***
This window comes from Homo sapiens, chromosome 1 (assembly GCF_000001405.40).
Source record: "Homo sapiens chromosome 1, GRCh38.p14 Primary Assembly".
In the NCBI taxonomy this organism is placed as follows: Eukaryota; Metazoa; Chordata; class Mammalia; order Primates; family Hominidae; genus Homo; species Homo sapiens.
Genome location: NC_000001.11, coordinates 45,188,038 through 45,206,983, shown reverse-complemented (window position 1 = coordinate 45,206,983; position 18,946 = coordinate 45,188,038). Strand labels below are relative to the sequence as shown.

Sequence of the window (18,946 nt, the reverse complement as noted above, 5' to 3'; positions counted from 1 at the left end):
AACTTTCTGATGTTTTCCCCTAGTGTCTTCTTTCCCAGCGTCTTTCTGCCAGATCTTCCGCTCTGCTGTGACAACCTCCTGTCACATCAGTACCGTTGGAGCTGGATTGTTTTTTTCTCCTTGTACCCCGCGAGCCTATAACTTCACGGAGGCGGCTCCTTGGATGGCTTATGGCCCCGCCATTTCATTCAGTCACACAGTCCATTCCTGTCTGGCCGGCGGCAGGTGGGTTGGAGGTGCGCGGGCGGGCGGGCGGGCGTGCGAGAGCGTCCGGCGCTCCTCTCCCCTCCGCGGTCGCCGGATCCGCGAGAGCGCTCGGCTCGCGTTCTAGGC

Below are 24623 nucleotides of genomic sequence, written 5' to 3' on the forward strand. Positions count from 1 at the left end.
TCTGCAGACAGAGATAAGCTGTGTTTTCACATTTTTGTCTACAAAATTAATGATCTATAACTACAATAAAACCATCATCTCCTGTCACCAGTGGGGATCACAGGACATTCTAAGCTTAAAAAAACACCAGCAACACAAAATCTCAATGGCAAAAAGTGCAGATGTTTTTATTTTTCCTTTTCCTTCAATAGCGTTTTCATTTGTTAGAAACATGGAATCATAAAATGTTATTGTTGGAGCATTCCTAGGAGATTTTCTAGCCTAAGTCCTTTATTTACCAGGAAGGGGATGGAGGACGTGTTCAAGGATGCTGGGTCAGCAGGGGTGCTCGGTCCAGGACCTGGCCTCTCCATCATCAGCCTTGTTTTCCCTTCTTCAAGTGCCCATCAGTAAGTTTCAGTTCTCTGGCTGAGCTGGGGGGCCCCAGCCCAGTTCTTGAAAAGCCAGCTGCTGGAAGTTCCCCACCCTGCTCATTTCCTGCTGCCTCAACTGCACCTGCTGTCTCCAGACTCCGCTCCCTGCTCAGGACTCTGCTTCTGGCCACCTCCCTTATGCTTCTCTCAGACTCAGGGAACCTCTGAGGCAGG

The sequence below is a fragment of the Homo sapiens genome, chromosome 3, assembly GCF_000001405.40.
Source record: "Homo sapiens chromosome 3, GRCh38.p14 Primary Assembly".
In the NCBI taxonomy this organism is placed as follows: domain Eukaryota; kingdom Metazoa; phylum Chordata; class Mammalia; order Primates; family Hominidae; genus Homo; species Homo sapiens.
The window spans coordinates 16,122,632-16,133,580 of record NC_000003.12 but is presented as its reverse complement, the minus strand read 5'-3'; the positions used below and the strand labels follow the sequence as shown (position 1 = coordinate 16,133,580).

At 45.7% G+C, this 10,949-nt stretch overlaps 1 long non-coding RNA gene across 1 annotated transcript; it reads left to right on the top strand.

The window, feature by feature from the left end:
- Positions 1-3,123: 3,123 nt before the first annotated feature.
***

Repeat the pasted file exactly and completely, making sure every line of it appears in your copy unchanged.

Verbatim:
This window comes from Homo sapiens, chromosome 1 (assembly GCF_000001405.40).
Source record: "Homo sapiens chromosome 1, GRCh38.p14 Primary Assembly".
In the NCBI taxonomy this organism is placed as follows: Eukaryota; Metazoa; Chordata; class Mammalia; order Primates; family Hominidae; genus Homo; species Homo sapiens.
Genome location: NC_000001.11, coordinates 45,188,038 through 45,206,983, shown reverse-complemented (window position 1 = coordinate 45,206,983; position 18,946 = coordinate 45,188,038). Strand labels below are relative to the sequence as shown.

Sequence of the window (18,946 nt, the reverse complement as noted above, 5' to 3'; positions counted from 1 at the left end):
AACTTTCTGATGTTTTCCCCTAGTGTCTTCTTTCCCAGCGTCTTTCTGCCAGATCTTCCGCTCTGCTGTGACAACCTCCTGTCACATCAGTACCGTTGGAGCTGGATTGTTTTTTTCTCCTTGTACCCCGCGAGCCTATAACTTCACGGAGGCGGCTCCTTGGATGGCTTATGGCCCCGCCATTTCATTCAGTCACACAGTCCATTCCTGTCTGGCCGGCGGCAGGTGGGTTGGAGGTGCGCGGGCGGGCGGGCGGGCGTGCGAGAGCGTCCGGCGCTCCTCTCCCCTCCGCGGTCGCCGGATCCGCGAGAGCGCTCGGCTCGCGTTCTAGGC

Below are 24623 nucleotides of genomic sequence, written 5' to 3' on the forward strand. Positions count from 1 at the left end.
TCTGCAGACAGAGATAAGCTGTGTTTTCACATTTTTGTCTACAAAATTAATGATCTATAACTACAATAAAACCATCATCTCCTGTCACCAGTGGGGATCACAGGACATTCTAAGCTTAAAAAAACACCAGCAACACAAAATCTCAATGGCAAAAAGTGCAGATGTTTTTATTTTTCCTTTTCCTTCAATAGCGTTTTCATTTGTTAGAAACATGGAATCATAAAATGTTATTGTTGGAGCATTCCTAGGAGATTTTCTAGCCTAAGTCCTTTATTTACCAGGAAGGGGATGGAGGACGTGTTCAAGGATGCTGGGTCAGCAGGGGTGCTCGGTCCAGGACCTGGCCTCTCCATCATCAGCCTTGTTTTCCCTTCTTCAAGTGCCCATCAGTAAGTTTCAGTTCTCTGGCTGAGCTGGGGGGCCCCAGCCCAGTTCTTGAAAAGCCAGCTGCTGGAAGTTCCCCACCCTGCTCATTTCCTGCTGCCTCAACTGCACCTGCTGTCTCCAGACTCCGCTCCCTGCTCAGGACTCTGCTTCTGGCCACCTCCCTTATGCTTCTCTCAGACTCAGGGAACCTCTGAGGCAGG

The sequence below is a fragment of the Homo sapiens genome, chromosome 3, assembly GCF_000001405.40.
Source record: "Homo sapiens chromosome 3, GRCh38.p14 Primary Assembly".
In the NCBI taxonomy this organism is placed as follows: domain Eukaryota; kingdom Metazoa; phylum Chordata; class Mammalia; order Primates; family Hominidae; genus Homo; species Homo sapiens.
The window spans coordinates 16,122,632-16,133,580 of record NC_000003.12 but is presented as its reverse complement, the minus strand read 5'-3'; the positions used below and the strand labels follow the sequence as shown (position 1 = coordinate 16,133,580).

At 45.7% G+C, this 10,949-nt stretch overlaps 1 long non-coding RNA gene across 1 annotated transcript; it reads left to right on the top strand.

The window, feature by feature from the left end:
- Positions 1-3,123: 3,123 nt before the first annotated feature.